1) Refunds are smaller. The average refund through March 29, 2018, was $2,893. Through this year, the average refund has fallen by twenty dollars to $2,873. If there was a stimulus, it's effects have already been felt.
2) More people feel comfortable preparing their taxes. Last year at this time, 38.9 million e-returns were prepared by filers. As of March 29th, 39.9 million have completed their e-return without the help of the preparer. Importantly, the change is not a product of a shift in the volume of returns, as the number of filings submitted electronically has largely stayed the same.
3) The share of people receiving their refunds by direct deposit continues to go up. The jump has been fairly dramatic. To date, 89.5 percent of refund recipients have elected to use direct deposit this year, representing a 2.6 percentage point increase over the same time last year.
4) But fewer people are getting a refund. Last year by this time, 79.1 million filers were due a refund. So far this year, that is the case for only 77.9 million filers - a drop of 1.175 million returns.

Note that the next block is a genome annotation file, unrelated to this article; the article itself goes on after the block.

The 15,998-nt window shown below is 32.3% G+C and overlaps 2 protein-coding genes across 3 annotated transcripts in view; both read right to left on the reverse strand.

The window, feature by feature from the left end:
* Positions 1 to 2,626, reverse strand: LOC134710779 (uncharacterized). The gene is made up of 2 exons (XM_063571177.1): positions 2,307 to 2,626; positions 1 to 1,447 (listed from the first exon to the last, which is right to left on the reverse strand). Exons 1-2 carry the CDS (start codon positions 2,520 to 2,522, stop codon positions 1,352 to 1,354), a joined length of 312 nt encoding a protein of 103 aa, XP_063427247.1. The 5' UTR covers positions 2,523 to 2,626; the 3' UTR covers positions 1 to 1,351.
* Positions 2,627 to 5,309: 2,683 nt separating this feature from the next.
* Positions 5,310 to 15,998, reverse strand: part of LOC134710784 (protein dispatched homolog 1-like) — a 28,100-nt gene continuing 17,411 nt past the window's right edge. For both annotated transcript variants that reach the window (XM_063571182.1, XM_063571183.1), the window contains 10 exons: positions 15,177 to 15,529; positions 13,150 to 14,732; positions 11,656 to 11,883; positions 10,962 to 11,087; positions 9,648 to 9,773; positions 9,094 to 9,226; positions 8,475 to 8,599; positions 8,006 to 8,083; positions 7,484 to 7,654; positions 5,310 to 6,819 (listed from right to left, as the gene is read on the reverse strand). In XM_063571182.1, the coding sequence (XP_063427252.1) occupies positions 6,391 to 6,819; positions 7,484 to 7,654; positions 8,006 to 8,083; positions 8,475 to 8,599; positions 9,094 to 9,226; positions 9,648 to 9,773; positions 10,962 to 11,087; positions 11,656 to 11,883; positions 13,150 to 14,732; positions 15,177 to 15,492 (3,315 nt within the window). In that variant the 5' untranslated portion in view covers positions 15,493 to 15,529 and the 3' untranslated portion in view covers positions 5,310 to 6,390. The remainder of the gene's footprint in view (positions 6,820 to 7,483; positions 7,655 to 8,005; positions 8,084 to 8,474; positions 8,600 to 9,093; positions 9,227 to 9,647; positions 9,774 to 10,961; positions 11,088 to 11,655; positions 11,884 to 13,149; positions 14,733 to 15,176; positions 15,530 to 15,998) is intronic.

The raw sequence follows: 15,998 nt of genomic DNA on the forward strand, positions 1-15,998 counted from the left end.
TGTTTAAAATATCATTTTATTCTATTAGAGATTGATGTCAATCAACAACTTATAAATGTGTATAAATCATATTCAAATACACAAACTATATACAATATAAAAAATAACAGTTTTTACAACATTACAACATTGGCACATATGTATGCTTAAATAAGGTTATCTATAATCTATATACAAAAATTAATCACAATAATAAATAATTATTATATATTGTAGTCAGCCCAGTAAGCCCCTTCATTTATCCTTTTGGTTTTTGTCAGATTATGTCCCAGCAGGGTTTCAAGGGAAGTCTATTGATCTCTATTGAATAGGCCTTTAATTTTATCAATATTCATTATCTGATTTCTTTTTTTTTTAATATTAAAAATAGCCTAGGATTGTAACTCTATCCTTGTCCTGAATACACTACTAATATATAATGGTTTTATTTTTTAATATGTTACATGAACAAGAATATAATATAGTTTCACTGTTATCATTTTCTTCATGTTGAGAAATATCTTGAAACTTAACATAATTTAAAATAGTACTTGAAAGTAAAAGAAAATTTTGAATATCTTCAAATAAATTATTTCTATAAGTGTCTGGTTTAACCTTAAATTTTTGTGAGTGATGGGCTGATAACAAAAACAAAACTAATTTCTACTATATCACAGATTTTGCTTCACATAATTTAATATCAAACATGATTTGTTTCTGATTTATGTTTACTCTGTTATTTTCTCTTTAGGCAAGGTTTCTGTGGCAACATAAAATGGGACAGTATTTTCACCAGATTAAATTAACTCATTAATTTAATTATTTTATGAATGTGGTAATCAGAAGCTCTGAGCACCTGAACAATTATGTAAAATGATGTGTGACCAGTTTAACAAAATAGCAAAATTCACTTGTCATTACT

5) More people are referring to IRS.gov. Visits to the IRS’ web site have jumped 10.4 percent. Absent any scientific basis; I will hazard to guess that the changes in tax rules have led to more confusion.
6) Returns are coming in more slowly this year. Although it stands to reason that a growing population should produce an ever-increasing number of returns each year, overall volume is off this year. The IRS has received approximately 1.278 million fewer returns compared to the same time last year.
Whe fewer people refunds, and when those who do get a refund for a lower amount, it is safe to say that any benefits of the stimulus are for the most part over for this year.
On the other hand, the cost of the surging deficit will be felt for decades to come.